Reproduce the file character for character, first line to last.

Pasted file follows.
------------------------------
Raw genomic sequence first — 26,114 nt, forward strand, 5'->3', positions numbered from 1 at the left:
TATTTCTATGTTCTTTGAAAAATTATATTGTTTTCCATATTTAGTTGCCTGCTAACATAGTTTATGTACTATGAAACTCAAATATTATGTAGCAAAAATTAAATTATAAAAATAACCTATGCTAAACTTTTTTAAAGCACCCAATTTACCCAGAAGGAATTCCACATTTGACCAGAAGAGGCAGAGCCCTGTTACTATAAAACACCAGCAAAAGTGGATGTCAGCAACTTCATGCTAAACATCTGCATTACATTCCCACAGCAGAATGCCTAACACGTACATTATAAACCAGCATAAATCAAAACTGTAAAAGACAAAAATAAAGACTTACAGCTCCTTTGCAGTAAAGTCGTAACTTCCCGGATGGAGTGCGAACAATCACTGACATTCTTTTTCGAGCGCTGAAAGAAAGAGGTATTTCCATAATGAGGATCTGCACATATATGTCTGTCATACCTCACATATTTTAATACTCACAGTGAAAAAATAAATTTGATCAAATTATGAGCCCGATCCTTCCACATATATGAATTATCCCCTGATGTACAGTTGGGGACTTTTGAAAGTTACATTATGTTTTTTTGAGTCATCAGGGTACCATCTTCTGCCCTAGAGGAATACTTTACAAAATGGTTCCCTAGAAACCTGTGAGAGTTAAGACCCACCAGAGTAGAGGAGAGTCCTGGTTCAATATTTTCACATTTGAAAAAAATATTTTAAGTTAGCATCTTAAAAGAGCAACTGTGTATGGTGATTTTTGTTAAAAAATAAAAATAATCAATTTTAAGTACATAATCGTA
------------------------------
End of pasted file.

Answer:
Raw genomic sequence first — 26,114 nt, forward strand, 5'->3', positions numbered from 1 at the left:
TATTTCTATGTTCTTTGAAAAATTATATTGTTTTCCATATTTAGTTGCCTGCTAACATAGTTTATGTACTATGAAACTCAAATATTATGTAGCAAAAATTAAATTATAAAAATAACCTATGCTAAACTTTTTTAAAGCACCCAATTTACCCAGAAGGAATTCCACATTTGACCAGAAGAGGCAGAGCCCTGTTACTATAAAACACCAGCAAAAGTGGATGTCAGCAACTTCATGCTAAACATCTGCATTACATTCCCACAGCAGAATGCCTAACACGTACATTATAAACCAGCATAAATCAAAACTGTAAAAGACAAAAATAAAGACTTACAGCTCCTTTGCAGTAAAGTCGTAACTTCCCGGATGGAGTGCGAACAATCACTGACATTCTTTTTCGAGCGCTGAAAGAAAGAGGTATTTCCATAATGAGGATCTGCACATATATGTCTGTCATACCTCACATATTTTAATACTCACAGTGAAAAAATAAATTTGATCAAATTATGAGCCCGATCCTTCCACATATATGAATTATCCCCTGATGTACAGTTGGGGACTTTTGAAAGTTACATTATGTTTTTTTGAGTCATCAGGGTACCATCTTCTGCCCTAGAGGAATACTTTACAAAATGGTTCCCTAGAAACCTGTGAGAGTTAAGACCCACCAGAGTAGAGGAGAGTCCTGGTTCAATATTTTCACATTTGAAAAAAATATTTTAAGTTAGCATCTTAAAAGAGCAACTGTGTATGGTGATTTTTGTTAAAAAATAAAAATAATCAATTTTAAGTACATAATCGTA